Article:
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01.12.2014 | Original Article | Ausgabe 8/2014 Open Access

European Journal of Orthopaedic Surgery & Traumatology 8/2014

Evaluation and management of pulseless pink/pale hand syndrome coexisting with supracondylar fractures of the humerus in children

Zeitschrift:
European Journal of Orthopaedic Surgery & Traumatology > Ausgabe 8/2014
Autor:
Łukasz Matuszewski

Abstract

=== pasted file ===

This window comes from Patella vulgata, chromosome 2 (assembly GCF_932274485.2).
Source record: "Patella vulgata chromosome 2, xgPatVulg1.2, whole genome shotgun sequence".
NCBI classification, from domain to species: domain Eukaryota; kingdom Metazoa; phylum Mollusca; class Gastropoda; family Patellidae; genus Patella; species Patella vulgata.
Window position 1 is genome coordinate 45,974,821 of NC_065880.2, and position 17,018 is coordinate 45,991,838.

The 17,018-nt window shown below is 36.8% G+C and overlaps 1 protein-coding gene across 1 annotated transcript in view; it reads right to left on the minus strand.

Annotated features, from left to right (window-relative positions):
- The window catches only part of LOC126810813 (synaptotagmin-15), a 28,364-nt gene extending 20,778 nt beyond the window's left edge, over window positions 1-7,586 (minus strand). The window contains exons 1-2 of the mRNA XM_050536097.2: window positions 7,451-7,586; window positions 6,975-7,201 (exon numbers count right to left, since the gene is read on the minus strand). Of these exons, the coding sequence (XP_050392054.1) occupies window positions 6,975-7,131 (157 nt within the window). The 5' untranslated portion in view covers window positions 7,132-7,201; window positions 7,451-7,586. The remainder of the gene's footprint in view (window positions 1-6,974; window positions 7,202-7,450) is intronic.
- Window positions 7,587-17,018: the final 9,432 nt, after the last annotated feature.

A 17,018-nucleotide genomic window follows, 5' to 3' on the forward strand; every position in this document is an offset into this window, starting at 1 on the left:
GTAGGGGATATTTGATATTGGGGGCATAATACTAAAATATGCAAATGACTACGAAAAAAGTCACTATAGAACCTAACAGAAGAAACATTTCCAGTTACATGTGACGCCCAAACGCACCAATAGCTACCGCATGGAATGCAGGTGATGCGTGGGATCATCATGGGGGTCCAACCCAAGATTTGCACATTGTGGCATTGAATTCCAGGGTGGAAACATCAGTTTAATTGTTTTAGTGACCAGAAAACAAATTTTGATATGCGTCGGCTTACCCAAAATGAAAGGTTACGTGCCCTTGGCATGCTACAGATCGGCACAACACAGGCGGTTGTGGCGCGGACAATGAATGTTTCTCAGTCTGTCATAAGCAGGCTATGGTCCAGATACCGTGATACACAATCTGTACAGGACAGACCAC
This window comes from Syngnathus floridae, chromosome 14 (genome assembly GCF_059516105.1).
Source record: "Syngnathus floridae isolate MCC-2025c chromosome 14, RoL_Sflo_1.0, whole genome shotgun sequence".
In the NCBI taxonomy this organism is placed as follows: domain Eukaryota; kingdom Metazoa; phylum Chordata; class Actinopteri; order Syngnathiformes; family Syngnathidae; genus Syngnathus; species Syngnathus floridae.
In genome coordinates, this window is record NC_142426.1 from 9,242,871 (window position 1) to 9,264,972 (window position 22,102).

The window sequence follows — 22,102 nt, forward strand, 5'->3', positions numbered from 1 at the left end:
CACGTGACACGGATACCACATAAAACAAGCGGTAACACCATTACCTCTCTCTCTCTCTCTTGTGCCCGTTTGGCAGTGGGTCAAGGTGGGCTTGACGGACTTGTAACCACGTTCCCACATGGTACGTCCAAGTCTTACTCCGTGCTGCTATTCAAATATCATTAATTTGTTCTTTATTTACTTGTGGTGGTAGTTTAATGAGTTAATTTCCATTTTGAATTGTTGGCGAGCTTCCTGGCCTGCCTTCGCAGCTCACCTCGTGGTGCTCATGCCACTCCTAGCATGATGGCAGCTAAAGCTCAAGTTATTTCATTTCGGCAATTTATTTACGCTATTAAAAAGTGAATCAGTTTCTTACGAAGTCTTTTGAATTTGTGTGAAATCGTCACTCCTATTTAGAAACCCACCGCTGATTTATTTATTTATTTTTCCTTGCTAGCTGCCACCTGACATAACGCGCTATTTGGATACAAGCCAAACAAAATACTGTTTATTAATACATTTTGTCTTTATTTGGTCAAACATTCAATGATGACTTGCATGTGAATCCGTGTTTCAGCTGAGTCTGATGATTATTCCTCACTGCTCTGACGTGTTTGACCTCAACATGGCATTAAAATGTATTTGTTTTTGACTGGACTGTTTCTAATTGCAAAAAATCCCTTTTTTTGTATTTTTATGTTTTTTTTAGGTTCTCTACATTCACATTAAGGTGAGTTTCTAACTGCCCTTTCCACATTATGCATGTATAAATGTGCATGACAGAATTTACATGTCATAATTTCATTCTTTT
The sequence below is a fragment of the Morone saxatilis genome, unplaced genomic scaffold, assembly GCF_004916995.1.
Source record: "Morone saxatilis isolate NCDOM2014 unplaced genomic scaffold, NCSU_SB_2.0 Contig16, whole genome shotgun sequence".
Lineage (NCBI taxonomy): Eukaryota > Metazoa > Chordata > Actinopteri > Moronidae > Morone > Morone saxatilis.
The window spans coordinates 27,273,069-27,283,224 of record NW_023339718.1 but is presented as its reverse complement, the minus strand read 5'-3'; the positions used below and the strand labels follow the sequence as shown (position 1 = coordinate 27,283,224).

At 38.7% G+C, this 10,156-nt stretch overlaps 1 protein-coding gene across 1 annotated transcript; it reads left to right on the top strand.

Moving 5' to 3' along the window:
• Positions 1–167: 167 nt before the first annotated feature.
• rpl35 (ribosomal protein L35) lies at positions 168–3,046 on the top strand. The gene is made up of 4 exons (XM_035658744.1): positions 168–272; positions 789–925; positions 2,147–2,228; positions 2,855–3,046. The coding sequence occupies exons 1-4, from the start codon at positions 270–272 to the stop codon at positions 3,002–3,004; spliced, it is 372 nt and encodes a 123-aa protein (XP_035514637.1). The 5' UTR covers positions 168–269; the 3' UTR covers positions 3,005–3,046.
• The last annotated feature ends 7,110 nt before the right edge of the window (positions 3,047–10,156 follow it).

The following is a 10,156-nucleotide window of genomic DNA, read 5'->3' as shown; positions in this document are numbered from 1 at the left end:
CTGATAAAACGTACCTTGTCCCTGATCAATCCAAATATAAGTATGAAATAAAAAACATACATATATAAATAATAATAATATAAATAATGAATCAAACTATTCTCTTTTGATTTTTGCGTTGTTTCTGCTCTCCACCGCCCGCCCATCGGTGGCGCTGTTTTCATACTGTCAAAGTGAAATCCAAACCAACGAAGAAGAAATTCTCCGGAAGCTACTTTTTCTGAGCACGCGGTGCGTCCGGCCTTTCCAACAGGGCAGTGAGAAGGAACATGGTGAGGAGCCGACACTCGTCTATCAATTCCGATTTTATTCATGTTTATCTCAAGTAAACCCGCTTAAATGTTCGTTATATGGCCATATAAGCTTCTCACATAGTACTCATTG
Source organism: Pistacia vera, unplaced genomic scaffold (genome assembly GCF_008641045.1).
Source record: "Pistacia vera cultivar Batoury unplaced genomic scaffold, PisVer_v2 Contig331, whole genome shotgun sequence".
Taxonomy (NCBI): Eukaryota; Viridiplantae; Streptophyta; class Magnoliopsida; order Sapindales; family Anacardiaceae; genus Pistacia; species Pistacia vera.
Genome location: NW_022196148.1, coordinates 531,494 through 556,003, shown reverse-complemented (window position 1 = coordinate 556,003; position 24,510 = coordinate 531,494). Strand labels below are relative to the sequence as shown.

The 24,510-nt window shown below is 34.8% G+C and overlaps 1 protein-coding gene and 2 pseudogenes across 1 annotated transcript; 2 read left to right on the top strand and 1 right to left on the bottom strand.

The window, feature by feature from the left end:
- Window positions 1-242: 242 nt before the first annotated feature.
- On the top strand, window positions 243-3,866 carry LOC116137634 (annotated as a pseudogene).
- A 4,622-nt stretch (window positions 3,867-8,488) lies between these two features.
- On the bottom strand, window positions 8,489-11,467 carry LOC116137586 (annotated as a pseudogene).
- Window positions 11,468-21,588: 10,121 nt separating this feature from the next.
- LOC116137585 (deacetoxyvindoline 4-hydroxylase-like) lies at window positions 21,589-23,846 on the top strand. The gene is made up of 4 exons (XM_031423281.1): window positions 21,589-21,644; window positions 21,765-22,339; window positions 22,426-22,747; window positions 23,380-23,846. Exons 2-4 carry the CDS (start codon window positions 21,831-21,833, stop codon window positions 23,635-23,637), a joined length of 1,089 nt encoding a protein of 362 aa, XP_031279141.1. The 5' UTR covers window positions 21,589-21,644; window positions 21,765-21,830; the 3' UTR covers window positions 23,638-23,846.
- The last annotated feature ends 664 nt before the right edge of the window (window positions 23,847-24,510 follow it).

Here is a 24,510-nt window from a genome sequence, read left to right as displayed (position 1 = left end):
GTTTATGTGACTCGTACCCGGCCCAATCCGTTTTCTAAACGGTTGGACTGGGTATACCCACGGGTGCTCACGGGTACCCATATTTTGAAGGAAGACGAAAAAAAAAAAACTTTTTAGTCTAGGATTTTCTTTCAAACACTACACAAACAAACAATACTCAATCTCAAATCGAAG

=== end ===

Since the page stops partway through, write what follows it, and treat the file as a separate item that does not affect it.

Elbow region fractures are the most common injuries in children. Among them, supracondylar fractures of the humerus are the most frequent. Massive displacement of the fractured bone causes severe injury to the soft tissue of that particular region. As a result, various types of injuries to the brachial artery such as entrapment, laceration, spasm of the vessel, and the presence of an intimal tear or thrombus formation are usually observed. The main goal of this study was to present our approach to children with supracondylar humerus fractures associated with brachial artery injuries. We would especially like to emphasize the necessity for other conservative or operative treatment concerning pulseless hand symptoms coexisting with supracondylar fractures of the humeral bone in children population. Data from 67 children were evaluated in our study. Supracondylar fractures were classified according to the Gartland’s scale. All patients had displaced extension type III injuries. During our follow-up study, we used Flynn’s grading system to evaluate functions of the elbow joint, forearm and wrist. Mean follow-up was 18 months; range, 13 months to 4 years. In the follow-up study, very good or good results were achieved in all 32 patients treated conservatively together with 6 patients with pulseless pink hand symptom. Very good or good results were achieved in 88 % of 35 patients operated on. Children who, after satisfactory closed reduction, have a well-perfused hand but absent radial pulse do not necessarily require routine exploration of the brachial artery. Conservative treatment should be applied unless additional signs of vascular compromise appear. Thus, exploration of the cubital fossa should be performed only if circulation is not restored by closed reduction.

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